Friday 24 July 2020

Miss Graham's Cold War Cook Book by Celia Rees

It was a very long time coming but it is here at last! Yesterday was publication day! I must confess to thinking that the day would never come. The book was in my mind when I joined the History Girls in June 2011.  I had always written Children's and Young Adult fiction but I knew that this book would be an adult novel. This would be a departure for me and and a challenge and I welcomed the chance to join a group of fellow writers who wrote historical fiction for all ages, including adults. I could not have asked for a more supportive group. Over the years, I've always been able to rely on a sympathetic ear through the book's vicissitudes and I have to thank History Girls, past and present, for their help, encouragement, and their generosity in reading and commenting on the finished book. 

I could have stopped writing at any point, not even started, turned back to YA, the writing world I know, but the idea wouldn't leave me alone. Neither could I change it, introduce some young characters, turn it in to a YA title. I knew it had to be an adult book. It had been brewing away in my mind for years. 

It began with the chance find of an old cookery book among my mother's effects. 

The book was a mystery in itself. I'd never seen it before. When, I opened it, I found clippings and cuttings from newspapers and magazines, some dating back to the war, and handwritten recipes - I recognised my mother's, my aunt's and what I took to be my grandmother's writing. As far as I knew, these were the only written connection between these three women. I had found no letters. I put the book aside. I knew there was something I wanted to write about there but I had no idea what it might be. 

Years later, I was with my daughter in the Espionage Gallery of the Imperial War Museum. I read on a wall panel that after the war, the British Zone in Northern Germany had been a hotbed of spying. One of us said, 'Perhaps Aunty Nancy was a spy!'. We both laughed. My Headmistress maiden Aunt a spy? How ridiculous was that? But then again, it was perfectly possible... 

She'd been in Germany directly after the war, working as an Education Officer for the Control Commission, the civilian branch of the occupying forces,  tasked with bringing some kind of order to the post war chaos. She'd been stationed in L├╝beck, practically on the border with the Russian Zone. She had spent the war at home, teaching in Coventry and looking after my grandmother. Then, as soon as the war was over and much to the consternation of the family, she'd upped sticks and gone to Germany. She didn't come back until the mid 1950s. I remembered her coming back bringing presents for everyone, Benson & Hedges cigarettes for my mother, a carved bear for my brother and a stuffed monkey for me. I remembered other things about her. She'd led a bit of a hidden life. She was a fluent German speaker and had had a relationship with a German boy before the war. She'd also spent a lot of time 'jaunting about Europe' according to my mother, accompanying her her cousin who was rumoured to have been involved in something 'hush hush' during the war.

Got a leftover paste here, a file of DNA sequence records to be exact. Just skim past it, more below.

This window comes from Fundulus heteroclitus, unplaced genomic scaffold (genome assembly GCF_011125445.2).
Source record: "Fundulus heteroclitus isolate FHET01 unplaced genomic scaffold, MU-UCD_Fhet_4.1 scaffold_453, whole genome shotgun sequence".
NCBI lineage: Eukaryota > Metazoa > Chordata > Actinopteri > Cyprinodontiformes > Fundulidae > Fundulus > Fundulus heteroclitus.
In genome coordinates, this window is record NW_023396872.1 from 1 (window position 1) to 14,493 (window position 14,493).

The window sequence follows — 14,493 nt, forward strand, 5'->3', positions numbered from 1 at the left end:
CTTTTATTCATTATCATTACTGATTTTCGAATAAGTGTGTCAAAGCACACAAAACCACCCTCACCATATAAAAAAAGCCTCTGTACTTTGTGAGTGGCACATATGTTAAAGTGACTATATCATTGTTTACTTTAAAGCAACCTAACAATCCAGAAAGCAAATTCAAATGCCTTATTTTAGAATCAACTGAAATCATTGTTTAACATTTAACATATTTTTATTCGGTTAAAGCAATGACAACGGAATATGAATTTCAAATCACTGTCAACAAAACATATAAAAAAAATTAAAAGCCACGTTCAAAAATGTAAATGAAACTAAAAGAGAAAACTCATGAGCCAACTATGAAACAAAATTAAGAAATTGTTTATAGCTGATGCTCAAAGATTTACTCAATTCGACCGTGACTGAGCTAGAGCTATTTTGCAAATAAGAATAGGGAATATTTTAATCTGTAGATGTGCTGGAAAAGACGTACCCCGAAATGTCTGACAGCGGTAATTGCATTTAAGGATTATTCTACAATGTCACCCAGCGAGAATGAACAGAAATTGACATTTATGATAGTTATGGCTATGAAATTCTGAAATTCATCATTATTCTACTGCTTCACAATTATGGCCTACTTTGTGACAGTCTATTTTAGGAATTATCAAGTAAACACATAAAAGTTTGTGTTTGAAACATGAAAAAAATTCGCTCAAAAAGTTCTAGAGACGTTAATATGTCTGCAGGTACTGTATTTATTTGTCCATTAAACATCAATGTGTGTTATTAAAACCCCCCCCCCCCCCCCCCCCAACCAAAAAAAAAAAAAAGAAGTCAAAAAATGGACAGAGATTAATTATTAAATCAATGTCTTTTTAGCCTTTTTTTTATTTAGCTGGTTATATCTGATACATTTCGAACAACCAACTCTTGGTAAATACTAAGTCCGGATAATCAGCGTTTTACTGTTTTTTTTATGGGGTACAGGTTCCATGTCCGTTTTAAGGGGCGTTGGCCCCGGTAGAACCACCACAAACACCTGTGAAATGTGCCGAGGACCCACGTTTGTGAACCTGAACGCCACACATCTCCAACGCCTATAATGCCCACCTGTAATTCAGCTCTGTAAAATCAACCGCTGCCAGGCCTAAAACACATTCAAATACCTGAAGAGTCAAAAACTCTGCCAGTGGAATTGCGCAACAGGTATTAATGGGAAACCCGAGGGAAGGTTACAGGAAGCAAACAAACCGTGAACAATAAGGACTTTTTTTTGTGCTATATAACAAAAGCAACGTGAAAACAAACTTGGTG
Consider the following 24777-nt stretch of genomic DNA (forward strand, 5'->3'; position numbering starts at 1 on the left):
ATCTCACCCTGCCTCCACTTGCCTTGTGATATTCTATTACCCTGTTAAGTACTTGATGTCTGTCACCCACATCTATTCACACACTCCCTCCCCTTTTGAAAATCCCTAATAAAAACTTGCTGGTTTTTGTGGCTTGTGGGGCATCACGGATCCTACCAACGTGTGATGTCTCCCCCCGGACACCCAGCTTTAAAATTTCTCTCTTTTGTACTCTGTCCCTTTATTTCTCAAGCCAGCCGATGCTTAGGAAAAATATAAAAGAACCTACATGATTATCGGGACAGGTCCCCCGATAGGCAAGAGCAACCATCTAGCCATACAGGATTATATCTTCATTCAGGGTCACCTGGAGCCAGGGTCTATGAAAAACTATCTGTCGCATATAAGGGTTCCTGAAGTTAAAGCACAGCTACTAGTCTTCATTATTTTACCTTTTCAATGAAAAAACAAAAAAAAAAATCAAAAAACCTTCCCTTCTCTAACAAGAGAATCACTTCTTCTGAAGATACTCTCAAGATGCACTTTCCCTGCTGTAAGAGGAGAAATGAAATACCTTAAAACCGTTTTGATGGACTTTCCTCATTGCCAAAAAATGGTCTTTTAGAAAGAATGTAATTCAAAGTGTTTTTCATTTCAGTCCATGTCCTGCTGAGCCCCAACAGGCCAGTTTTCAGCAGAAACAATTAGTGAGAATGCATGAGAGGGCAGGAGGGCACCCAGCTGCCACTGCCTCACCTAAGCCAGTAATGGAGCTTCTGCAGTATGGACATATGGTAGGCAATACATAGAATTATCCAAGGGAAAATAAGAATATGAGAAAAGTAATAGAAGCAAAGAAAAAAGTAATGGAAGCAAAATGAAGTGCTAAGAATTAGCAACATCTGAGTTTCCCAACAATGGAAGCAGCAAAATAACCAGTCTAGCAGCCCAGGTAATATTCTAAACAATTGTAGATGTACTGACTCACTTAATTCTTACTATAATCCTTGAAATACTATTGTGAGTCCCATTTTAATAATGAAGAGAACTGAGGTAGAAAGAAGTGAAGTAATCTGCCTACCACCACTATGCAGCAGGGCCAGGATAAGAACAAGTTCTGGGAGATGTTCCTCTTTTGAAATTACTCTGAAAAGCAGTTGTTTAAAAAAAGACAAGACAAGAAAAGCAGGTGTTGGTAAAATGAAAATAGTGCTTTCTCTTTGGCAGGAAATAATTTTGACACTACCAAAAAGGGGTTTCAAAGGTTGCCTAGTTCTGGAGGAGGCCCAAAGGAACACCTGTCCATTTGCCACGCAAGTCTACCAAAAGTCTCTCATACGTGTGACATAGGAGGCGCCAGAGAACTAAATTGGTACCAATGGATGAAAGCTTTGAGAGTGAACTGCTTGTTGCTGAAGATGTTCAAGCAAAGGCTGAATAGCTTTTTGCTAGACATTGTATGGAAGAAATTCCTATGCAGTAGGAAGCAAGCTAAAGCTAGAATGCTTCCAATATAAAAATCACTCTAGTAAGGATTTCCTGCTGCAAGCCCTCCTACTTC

My Aunty Nancy
I had been her executor, one of the reasons I knew there had been no letters. I'd kept some things that related to her time in Germany. She had sent photographs of ruined cities and sunken ships in bombed harbours; a shocking addition to the family album. I found more in a German chocolate box. 

I'd also kept her passports, so I knew when she had entered and left Germany.


Among the photographs were holiday snaps of Bavarian villages, ox carts, two women walking along a street festooned with swastikas and a photograph of a young man in a cricket sweater. Could that be her friend Karl? 

I knew enough about life to create the skeleton of a story. If she had been a spy, then who would she have been working for and why? What would she be finding out? If she was going to be sending messages via recipes, to whom would she be sending? I needed to know more about post war Germany and what was going on there. As for the coded messages and the recipes, it would make sense for the exchange to be between women. 

The more I found out, the more possible it became. There were, indeed, women involved in post war work in Germany. Vera Atkins, ex SOE, working with War Crimes, trying to find her missing agents.

Vera Atkins
Krystyna Skarbek

I already knew about the women who had worked for SOE during the war. I had read ex History Girl Clare Mulley's excellent biography of Krystyna Skarbek, aka Christine Granville, The Spy Who Loved. Suddenly a real plot was forming, new characters arriving and Miss Graham's Cold War Cookbook was born. 

Celia Rees
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Caroline K. Mackenzie said...

Congratulations on publication, Celia! What a wonderful story behind the story. I love the details of you finding the mysterious cookery book, the handwritten recipes and all the family connections.

My copy of 'Miss Graham's Cold War Cookbook' has just arrived hot off the press and I can't wait to start reading it!

Congratulations again and I wish you every success with your first adult novel. Here's to many more...

Mary Hoffman said...

And a very fine book it is too! And it's thrilling to discover itsorigins in your own family.

Susan Price said...

Fascinating blog, Celia and sounds a fascinating book. I'm off to Amazon -